'I'm quite happy to work with people inside and outside the Labour Party on specific projects. That's practical and good politics and we've done that in the past, even if only for short periods. It's possible in the future. All of this is urgent because there is now a real fragility about Blair. This can be a very fruitful time for the left.
'The issue of weapons of mass destruction will haunt this government. There is perhaps a bit of a parallel with Suez in 1956. Prime minister Eden didn't go immediately after Suez, but the issue became a fault line which defined everything else.
'New Labour now also seems to be at the stage where once one thing goes wrong then everything seems to go wrong.'
Some people think that it's the time to create a left alternative outside the Labour Party. What's your view?
'I am strongly of the belief that the job of socialists is to reclaim the Labour Party and to win it back to policies that reflect the agenda of trade unions and working people. I don't believe that anything else is viable.
'We've seen in Wales that Labour can have a more left wing set of policies and that this 'clear red water' – no foundation hospitals, no SATs tests, free prescriptions, free travel for pensioners and the disabled – is popular with the voters.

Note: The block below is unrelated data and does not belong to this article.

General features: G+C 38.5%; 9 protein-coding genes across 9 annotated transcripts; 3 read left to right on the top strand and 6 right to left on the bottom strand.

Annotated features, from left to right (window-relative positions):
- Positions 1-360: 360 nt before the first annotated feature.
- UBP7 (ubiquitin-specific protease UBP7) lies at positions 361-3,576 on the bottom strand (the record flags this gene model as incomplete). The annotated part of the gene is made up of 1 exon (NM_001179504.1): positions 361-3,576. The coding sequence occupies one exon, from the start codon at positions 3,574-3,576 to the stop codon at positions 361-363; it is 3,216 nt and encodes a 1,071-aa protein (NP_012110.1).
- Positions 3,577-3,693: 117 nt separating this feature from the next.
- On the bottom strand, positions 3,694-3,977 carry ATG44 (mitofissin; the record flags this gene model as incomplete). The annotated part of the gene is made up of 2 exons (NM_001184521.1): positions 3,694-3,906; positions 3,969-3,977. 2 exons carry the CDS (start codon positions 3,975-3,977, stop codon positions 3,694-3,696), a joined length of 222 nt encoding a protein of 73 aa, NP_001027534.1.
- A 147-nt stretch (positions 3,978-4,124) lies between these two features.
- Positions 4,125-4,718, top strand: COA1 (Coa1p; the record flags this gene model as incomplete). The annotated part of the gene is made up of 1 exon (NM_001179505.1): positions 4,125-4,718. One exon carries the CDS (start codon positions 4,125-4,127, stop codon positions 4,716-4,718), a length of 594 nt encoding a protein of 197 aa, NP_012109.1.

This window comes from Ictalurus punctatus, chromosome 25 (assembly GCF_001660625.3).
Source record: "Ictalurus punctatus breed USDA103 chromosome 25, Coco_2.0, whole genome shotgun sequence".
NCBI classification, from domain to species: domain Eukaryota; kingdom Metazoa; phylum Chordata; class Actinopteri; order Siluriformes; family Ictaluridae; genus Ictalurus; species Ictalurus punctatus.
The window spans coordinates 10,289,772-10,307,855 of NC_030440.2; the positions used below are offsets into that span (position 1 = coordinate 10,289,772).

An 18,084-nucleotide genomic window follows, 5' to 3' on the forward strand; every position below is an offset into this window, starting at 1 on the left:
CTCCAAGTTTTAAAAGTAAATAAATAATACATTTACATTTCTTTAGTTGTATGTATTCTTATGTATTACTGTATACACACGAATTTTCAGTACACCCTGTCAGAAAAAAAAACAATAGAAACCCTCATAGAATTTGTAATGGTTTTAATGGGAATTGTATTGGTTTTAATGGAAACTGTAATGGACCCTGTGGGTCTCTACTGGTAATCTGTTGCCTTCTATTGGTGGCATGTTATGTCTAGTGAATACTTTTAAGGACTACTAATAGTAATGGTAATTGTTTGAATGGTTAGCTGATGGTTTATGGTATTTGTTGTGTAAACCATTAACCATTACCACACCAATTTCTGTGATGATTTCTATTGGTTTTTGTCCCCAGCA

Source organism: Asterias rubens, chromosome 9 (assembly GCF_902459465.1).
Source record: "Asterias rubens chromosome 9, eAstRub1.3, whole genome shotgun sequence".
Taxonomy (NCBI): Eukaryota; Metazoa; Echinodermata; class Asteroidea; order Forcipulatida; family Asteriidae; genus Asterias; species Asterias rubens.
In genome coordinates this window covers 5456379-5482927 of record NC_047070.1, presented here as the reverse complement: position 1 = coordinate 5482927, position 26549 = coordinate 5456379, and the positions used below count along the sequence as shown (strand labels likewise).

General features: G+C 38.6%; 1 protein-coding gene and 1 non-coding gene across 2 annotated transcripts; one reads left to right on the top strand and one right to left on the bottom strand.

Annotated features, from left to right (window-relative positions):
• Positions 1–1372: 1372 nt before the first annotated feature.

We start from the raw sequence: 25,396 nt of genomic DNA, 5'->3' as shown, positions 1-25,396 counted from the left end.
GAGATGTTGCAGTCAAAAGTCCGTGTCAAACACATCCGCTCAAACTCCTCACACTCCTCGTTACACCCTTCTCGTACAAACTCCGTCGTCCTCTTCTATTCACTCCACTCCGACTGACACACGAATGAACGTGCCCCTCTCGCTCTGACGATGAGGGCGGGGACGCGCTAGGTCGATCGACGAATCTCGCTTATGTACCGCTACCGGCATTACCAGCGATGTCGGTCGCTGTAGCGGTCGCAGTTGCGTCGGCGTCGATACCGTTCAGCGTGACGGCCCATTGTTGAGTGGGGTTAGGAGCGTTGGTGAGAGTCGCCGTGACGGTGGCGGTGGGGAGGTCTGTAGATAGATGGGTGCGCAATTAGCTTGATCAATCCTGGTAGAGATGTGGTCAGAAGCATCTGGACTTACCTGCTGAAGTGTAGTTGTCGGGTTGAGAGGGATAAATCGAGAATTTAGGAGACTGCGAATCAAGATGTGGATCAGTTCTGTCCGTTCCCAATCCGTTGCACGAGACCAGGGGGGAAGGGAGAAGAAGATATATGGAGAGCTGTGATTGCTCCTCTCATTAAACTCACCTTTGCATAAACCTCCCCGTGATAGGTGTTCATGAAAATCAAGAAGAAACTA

'Of course I recognise the limitations of what Rhodri Morgan has done, but it's certainly an improvement on what has come from the government. The CWU has been directly involved in helping that to come about in Wales. Why can't we win these policies more widely?
'The weakness of Blairism today shows there is the chance for change if trade unionists play their part in shaping the sort of Labour Party we need. I can understand people like George Galloway feeling political and personal frustration about the way they have been treated. The CWU conference called for his suspension to be lifted.